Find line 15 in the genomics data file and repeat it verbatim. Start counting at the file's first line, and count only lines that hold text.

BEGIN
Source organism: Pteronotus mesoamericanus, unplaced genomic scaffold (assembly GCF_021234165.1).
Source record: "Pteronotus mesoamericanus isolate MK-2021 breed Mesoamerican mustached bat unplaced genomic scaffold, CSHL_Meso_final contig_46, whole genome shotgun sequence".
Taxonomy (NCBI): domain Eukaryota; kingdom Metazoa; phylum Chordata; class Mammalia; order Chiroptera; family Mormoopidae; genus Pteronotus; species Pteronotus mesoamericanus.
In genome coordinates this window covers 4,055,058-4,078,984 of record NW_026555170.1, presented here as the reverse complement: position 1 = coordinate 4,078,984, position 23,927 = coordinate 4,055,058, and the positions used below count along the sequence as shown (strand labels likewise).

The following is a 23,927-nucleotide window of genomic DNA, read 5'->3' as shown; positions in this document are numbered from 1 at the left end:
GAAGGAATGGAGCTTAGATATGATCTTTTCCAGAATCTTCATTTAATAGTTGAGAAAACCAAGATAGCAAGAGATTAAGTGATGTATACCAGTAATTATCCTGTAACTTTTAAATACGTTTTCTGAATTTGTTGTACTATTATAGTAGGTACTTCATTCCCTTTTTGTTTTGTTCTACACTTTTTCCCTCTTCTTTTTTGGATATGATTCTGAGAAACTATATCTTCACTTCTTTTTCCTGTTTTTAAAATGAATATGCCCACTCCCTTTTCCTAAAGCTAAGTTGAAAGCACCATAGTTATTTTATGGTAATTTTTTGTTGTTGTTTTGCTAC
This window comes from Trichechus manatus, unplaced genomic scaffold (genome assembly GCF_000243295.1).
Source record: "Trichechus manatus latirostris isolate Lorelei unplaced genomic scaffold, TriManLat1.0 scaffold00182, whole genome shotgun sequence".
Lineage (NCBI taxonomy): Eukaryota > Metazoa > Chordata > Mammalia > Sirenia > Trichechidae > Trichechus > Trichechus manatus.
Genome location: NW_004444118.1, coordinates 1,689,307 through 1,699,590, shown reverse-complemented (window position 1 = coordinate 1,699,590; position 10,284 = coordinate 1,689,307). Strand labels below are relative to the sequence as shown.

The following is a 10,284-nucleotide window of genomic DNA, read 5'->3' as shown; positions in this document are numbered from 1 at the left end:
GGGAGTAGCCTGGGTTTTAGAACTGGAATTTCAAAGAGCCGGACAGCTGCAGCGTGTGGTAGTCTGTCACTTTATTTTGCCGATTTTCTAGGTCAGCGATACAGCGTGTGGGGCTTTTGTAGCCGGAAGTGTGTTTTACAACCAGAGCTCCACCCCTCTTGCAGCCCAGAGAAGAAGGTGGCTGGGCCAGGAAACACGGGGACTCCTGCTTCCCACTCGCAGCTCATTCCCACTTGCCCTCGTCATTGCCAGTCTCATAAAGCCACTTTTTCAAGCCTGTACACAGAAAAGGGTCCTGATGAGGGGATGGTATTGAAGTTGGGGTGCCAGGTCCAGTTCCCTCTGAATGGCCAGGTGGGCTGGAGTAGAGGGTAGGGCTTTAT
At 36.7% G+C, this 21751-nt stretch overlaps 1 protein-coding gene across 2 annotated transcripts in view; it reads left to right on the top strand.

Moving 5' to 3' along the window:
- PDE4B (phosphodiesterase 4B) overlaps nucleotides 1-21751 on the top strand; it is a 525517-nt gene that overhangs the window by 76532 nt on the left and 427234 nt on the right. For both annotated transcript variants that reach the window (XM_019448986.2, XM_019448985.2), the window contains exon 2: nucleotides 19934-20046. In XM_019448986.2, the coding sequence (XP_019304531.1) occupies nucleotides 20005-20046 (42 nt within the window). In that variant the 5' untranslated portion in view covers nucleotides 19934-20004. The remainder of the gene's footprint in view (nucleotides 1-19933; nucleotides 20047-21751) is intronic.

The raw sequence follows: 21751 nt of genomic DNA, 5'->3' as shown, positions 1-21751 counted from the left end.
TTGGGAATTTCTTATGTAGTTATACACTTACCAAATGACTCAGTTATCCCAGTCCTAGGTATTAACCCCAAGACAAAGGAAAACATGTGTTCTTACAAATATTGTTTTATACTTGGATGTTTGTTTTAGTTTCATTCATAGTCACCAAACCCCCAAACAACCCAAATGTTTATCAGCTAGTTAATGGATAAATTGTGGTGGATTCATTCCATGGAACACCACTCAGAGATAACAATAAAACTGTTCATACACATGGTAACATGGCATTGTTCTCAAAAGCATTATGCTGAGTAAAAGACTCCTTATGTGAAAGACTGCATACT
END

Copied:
- PDE4B (phosphodiesterase 4B) overlaps nucleotides 1-21751 on the top strand; it is a 525517-nt gene that overhangs the window by 76532 nt on the left and 427234 nt on the right. For both annotated transcript variants that reach the window (XM_019448986.2, XM_019448985.2), the window contains exon 2: nucleotides 19934-20046. In XM_019448986.2, the coding sequence (XP_019304531.1) occupies nucleotides 20005-20046 (42 nt within the window). In that variant the 5' untranslated portion in view covers nucleotides 19934-20004. The remainder of the gene's footprint in view (nucleotides 1-19933; nucleotides 20047-21751) is intronic.